Jul 20, 2017

By Iris Smyth, Life Coach

Ever looked at someone who flawlessly delivers a presentation or smoothly starts a conversation with a stranger at a party and wonder how they do it? They make it look so simple and effortless, when most people would rather run away from a situation like that. 

True confidence - not to be confused with misplaced confidence or arrogance! - is a much admired trait. Some people believe that you’re either born with it or you aren’t. Tough luck. 

Fortunately, this isn’t true. Whilst some people are naturally more confident than others, confidence is a bit like a muscle: the more you train it, the more it grows. But how do you grow your confidence? 

Just like in sport, it makes sense to observe and learn from those that have already mastered a skill that we want to develop. 

There are 4 things that confident people do differently - and you can benefit from that. Take note and inspiration! This is by no means an exhaustive list, but it is a very good start. 


Confident people are authentic. They know who they are, warts and all, and are comfortable with that. They don’t pretend to be someone else and that is liberating. When you are truly yourself and have accepted your strengths and your weaknesses, you have nothing to hide and nothing to defend. You know your own worth. 

Knowing your own worth is powerful and supercharges your confidence.

Because confident people know their own worth, they don’t (often) compare themselves to others. When they do, it’s only for healthy competition and to better themselves. Their self-worth doesn’t depend on how well other people do or present themselves.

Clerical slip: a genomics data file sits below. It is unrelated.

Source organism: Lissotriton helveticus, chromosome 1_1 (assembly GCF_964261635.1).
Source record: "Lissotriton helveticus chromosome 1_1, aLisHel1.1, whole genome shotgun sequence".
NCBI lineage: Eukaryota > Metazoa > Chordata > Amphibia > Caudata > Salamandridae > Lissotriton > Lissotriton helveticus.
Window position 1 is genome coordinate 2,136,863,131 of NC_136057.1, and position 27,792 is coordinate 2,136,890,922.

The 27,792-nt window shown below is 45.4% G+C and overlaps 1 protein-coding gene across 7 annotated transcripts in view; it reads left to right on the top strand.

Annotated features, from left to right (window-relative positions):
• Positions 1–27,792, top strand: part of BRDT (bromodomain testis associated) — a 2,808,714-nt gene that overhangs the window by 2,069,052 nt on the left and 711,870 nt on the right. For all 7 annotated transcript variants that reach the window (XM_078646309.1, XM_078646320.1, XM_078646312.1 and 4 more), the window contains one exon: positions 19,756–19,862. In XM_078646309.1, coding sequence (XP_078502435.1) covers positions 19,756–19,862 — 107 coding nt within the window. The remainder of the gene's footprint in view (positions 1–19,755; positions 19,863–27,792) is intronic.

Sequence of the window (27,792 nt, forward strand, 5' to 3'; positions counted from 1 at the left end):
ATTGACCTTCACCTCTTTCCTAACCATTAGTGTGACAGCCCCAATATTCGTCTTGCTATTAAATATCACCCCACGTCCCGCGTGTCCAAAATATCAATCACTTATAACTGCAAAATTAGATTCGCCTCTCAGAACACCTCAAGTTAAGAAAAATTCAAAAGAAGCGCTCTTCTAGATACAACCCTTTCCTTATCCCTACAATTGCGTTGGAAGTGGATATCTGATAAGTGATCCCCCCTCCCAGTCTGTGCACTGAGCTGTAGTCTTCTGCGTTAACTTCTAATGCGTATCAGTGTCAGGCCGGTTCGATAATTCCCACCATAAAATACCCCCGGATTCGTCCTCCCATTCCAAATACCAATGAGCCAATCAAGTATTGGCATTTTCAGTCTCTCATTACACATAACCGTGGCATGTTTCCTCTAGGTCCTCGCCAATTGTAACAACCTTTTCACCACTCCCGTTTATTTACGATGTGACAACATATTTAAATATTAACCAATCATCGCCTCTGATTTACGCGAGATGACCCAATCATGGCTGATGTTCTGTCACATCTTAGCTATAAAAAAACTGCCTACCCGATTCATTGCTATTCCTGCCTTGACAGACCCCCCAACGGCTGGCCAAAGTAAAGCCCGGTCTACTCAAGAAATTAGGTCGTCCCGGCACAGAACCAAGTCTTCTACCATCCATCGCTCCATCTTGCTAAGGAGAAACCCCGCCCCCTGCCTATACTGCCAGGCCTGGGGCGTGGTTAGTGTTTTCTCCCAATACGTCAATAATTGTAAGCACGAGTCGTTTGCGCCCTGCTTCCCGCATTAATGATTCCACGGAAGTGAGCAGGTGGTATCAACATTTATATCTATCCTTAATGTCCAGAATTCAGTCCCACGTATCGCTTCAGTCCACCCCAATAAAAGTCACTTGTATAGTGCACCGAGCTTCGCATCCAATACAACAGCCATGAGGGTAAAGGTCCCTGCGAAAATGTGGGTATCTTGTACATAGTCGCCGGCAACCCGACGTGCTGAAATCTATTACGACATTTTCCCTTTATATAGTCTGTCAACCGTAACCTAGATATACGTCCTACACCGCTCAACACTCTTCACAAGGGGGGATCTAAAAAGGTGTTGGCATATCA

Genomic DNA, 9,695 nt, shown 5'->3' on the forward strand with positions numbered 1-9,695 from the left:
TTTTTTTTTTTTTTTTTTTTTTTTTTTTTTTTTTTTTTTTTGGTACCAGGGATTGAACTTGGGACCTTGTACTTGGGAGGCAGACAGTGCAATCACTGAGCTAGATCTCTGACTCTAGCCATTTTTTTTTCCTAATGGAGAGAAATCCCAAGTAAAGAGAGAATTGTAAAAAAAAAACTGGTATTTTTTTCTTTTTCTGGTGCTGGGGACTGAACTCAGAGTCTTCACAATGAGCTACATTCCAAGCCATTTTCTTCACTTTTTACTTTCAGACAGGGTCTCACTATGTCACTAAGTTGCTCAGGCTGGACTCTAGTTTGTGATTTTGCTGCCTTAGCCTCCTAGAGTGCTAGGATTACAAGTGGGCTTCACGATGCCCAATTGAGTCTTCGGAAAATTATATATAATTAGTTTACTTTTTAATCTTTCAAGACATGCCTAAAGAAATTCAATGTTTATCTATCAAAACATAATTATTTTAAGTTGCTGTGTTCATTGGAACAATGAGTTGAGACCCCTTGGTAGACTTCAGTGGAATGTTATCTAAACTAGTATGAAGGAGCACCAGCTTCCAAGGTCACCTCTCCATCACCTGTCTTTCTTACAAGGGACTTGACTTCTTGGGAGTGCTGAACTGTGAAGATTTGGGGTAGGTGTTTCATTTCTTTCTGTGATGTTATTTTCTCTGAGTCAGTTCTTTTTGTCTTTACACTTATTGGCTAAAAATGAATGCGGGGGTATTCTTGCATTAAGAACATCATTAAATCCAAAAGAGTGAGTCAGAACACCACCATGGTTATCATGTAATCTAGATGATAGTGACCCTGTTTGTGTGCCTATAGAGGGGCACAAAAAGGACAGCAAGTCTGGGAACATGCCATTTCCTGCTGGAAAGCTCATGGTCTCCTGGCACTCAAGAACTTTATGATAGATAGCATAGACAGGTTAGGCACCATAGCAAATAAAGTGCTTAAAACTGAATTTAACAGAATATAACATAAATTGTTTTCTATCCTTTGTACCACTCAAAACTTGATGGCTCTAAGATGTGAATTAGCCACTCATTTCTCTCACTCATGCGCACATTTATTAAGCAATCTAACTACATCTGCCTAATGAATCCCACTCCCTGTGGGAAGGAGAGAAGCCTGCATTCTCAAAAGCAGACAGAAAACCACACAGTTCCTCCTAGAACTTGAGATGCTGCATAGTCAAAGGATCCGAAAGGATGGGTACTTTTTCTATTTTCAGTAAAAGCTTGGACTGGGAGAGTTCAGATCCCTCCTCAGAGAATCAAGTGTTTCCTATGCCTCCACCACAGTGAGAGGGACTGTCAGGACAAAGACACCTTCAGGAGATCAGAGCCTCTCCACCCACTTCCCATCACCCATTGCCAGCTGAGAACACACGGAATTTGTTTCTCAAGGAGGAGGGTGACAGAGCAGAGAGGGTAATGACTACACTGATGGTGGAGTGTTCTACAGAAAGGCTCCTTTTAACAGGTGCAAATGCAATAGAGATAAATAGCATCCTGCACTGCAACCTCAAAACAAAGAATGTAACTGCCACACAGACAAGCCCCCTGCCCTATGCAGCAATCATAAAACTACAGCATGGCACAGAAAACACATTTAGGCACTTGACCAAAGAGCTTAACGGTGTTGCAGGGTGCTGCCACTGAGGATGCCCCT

So, if you’re wearing a mask, take it off. Who you are is enough and if you find it difficult to believe that, know that even the most confident people have flaws and weaknesses. They have simply learnt to accept them and embrace who they are. 


Putting yourself out there is scary. You risk being criticised. People might not like you or what you do. You can get it wrong and make a (very public) mistake. 

Guess what, it’s all inevitable and part of the game. Confident people know this. 

They know that they’ll probably fail. They know that they’ll make mistakes. They also know that whenever they do, they’ll take it as an opportunity to learn and get better. 

From a young age we learn to avoid mistakes and that failing is not good. What a missed opportunity that is! We learn and get better by trial and error. That’s how it works. Why feel ashamed or embarrassed about it? 

We would all benefit from dropping this mentality and accept mistakes as an inevitable part of life. Embrace your stumbles and falls, don't beat yourself up about it and always aim to learn from it. 


Confident people don’t wing it - at least not when they’re still a beginner at something. They put in the hours, the work. They make sure they are prepared and do what is necessary to stack the odds in their favour. That doesn’t mean they don’t fail (see above), but it means that they will feel like they’ve done everything they can to succeed. 

Preparation gives peace of mind, and peace of mind gives a quiet confidence. 

Don’t push it too far though. Know when enough is enough. Overthinking something more often than not leads to worry and this destroys your confidence. 


We all have an inner critic: that voice inside our head that tells us we got it wrong, that we are not good enough, not lean enough, strong enough, smart enough. Our inner critic loves nothing more than to bring us down. If it were a friend, we would have long banned them from our life! 

Confident people have an inner critic too. They have learnt not to listen to it. They don’t buy into its stories. 

Neither should you. Don’t believe everything it says! All your inner critic is trying to do is keep you small so you won’t be hurt, but you are strong enough to deal with whatever life throws at you. Failure won’t kill you. 

If you find it hard to discard what your inner critic is saying, try to do the validity check: breath slowly, count to 10 (this calms down your brain and nervous system) and ask yourself how true is it what he/she is saying? Have you got real evidence to support this? Criticism given from your inner critic is very rarely true so once you decide to silence that voice from within, watch your confidence grow.

And hey, if you really want to supercharge your confidence there is no better boost than when you train like a fighter and master those combinations. Click here to get started today!

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